This discovery led researchers to believe that obesity is not genetic so much as it is connected to gut health. (Ridaura, 2013)

Heart Disease

Unhealthy gut bacteria may contribute to heart disease. Certain strains of harmful bacteria produce trimethylamine N-oxide, a chemical linked to blocked arteries.

Other strains of harmful bacteria can turn nutrients that are found within red meat into trimethylamine N-oxide, as well (Wang, 2011).

The microbiome also influences systemic inflammation — a known risk factor for heart disease.

Declining Mental Health

Several studies have linked mental illness and altered brain function to gut dysbiosis due to inflammation and immune dysfunction (Rogers, 2016).

Chronic Inflammatory Diseases

Growing evidence has shown a link between gut dysbiosis and chronic inflammatory diseases.

This is partly because gram-negative bacteria often take the place of beneficial bacteria populations in an individual’s microbiome. This type of harmful bacteria releases endotoxins, which are linked to chronic inflammation (Belkaid, 2014).

Examples of chronic inflammatory diseases include:

  • Rheumatoid Arthritis
  • Lupus
  • Inflammatory Bowel Disease
  • Celiac Disease
  • Chronic Obstructive Pulmonary Disease
  • Allergies
  • Asthma
  • Crohn's Disease
  • Multiple Sclerosis

Nutritional Deficiencies

Nutritional deficiencies occur as a result of inflammation caused by dysbiosis, such as SIBO.

An overgrowth of harmful bacteria can release toxins, affecting the ability of the digestive tract to absorb nutrients sufficiently. (Morris, 2016)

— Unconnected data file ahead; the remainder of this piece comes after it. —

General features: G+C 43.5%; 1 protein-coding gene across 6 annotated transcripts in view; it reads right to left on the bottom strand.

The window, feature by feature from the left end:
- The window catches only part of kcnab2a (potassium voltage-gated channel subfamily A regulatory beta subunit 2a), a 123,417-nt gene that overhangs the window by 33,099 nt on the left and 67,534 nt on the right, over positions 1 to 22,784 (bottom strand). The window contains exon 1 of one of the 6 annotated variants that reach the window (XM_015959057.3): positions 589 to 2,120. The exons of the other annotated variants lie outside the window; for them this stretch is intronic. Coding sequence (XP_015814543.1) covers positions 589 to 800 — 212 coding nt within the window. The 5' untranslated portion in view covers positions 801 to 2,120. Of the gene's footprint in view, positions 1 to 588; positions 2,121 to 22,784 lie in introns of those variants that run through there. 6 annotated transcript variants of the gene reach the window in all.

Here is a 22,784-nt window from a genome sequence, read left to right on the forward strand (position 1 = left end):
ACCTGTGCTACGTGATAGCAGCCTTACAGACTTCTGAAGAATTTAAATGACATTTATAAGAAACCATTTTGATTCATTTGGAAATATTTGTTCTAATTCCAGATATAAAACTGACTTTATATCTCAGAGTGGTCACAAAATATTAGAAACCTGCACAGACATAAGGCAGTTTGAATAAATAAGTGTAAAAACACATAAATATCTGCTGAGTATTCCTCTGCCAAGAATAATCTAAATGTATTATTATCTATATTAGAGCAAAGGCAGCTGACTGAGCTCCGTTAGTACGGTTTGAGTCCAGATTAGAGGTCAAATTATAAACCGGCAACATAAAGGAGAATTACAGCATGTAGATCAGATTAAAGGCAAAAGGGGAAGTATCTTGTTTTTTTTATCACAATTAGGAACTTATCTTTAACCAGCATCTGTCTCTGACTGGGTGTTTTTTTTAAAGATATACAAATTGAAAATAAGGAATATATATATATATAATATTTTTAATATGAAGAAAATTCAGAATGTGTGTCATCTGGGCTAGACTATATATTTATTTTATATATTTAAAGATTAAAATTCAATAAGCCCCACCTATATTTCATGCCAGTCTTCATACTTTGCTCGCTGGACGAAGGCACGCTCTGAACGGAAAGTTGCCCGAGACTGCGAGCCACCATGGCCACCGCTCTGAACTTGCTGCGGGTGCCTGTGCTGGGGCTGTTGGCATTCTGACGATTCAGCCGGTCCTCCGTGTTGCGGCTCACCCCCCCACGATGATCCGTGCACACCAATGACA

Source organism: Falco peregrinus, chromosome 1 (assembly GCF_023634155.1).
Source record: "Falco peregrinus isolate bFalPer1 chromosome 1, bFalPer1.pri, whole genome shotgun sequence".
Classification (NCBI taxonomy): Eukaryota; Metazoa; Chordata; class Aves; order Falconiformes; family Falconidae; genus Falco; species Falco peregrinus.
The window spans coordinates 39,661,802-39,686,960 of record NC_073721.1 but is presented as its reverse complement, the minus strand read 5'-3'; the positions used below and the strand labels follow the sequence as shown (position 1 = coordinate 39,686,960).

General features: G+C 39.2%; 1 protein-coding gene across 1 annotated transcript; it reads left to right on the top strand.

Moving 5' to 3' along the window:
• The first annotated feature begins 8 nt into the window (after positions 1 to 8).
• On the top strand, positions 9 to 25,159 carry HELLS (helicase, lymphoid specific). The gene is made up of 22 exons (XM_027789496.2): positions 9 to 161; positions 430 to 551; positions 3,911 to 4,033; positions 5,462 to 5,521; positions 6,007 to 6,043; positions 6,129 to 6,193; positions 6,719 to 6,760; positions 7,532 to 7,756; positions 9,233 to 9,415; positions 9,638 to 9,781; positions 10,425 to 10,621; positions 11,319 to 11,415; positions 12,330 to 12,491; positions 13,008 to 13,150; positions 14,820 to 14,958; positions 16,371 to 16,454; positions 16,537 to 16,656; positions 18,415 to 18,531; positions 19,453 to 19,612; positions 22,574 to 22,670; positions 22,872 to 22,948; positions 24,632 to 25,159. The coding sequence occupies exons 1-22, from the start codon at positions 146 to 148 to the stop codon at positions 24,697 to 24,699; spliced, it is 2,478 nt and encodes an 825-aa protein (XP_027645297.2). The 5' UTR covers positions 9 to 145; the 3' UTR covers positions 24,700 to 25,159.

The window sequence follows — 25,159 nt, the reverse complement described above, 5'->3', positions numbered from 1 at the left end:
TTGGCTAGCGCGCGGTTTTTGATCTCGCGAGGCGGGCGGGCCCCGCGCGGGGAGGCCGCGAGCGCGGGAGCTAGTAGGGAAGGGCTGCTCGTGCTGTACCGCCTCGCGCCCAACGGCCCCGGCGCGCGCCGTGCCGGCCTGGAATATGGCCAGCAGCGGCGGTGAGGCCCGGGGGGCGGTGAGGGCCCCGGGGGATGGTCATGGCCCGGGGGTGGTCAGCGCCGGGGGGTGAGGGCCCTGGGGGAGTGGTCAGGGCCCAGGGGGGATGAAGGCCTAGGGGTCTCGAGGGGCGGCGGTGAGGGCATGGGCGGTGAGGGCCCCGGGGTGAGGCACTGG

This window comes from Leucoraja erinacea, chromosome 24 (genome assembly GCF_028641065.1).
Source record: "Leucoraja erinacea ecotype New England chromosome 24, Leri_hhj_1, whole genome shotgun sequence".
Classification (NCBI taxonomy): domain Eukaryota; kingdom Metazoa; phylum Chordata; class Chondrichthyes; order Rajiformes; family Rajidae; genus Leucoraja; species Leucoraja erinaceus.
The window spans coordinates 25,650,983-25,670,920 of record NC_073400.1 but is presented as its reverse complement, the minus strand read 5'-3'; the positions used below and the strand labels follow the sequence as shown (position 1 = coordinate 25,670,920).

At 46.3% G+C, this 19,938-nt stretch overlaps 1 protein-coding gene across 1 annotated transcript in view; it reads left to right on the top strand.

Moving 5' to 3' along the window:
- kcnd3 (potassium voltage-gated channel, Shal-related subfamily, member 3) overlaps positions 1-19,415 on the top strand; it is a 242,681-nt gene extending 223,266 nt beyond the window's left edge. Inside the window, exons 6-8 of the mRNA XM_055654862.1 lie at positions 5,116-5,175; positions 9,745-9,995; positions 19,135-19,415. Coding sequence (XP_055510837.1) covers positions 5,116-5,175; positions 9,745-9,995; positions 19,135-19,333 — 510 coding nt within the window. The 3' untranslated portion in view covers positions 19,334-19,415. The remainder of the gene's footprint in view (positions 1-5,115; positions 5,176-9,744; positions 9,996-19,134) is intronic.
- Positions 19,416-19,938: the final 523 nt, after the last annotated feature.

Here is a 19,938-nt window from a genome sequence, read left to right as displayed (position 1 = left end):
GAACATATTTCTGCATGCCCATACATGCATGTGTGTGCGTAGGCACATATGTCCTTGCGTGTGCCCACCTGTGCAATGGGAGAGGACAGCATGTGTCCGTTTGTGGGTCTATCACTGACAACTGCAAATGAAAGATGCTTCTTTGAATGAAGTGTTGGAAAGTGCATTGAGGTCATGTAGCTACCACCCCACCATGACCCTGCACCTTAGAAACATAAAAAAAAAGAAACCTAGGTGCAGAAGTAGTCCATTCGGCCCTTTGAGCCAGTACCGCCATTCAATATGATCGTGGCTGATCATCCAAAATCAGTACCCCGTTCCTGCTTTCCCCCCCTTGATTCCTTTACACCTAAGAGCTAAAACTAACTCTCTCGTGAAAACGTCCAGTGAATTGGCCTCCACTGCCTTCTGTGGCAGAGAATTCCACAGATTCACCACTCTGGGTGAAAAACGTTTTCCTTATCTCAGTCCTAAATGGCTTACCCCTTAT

Getting Started on Improving Your Gut Health

If any of the signs of poor gut health resonate with you, you have options that may address these symptoms. We encourage you to talk to a doctor or nutritionist before making any significant changes to your health, diet, or exercise regimen.

Improve Your Diet

Diet is one of the most effective ways to improve your gut health. Consider adding the following to your diet:

  • A wide range of different foods. This can help build your gut microbiome with diverse strains of healthy bacteria. The more species of bacteria living in your gut, the more health benefits you will reap. (Wu, 2011)
  • Fermented foods. Foods such as kimchi, sauerkraut, kefir, tempeh, miso, and kombucha all contain a good amount of healthy bacteria and antioxidants.
  • Whole grains. Whole grains contain fiber and beneficial carbohydrates, which may reduce the growth of harmful bacteria.
  • More plants. A plant-based diet can reduce harmful bacteria, inflammation, and cholesterol.
  • Foods rich in prebiotics. Prebiotic foods promote the growth of beneficial bacteria such as bifidobacteria. A few foods that contain prebiotics are onions, Jerusalem artichokes, and asparagus.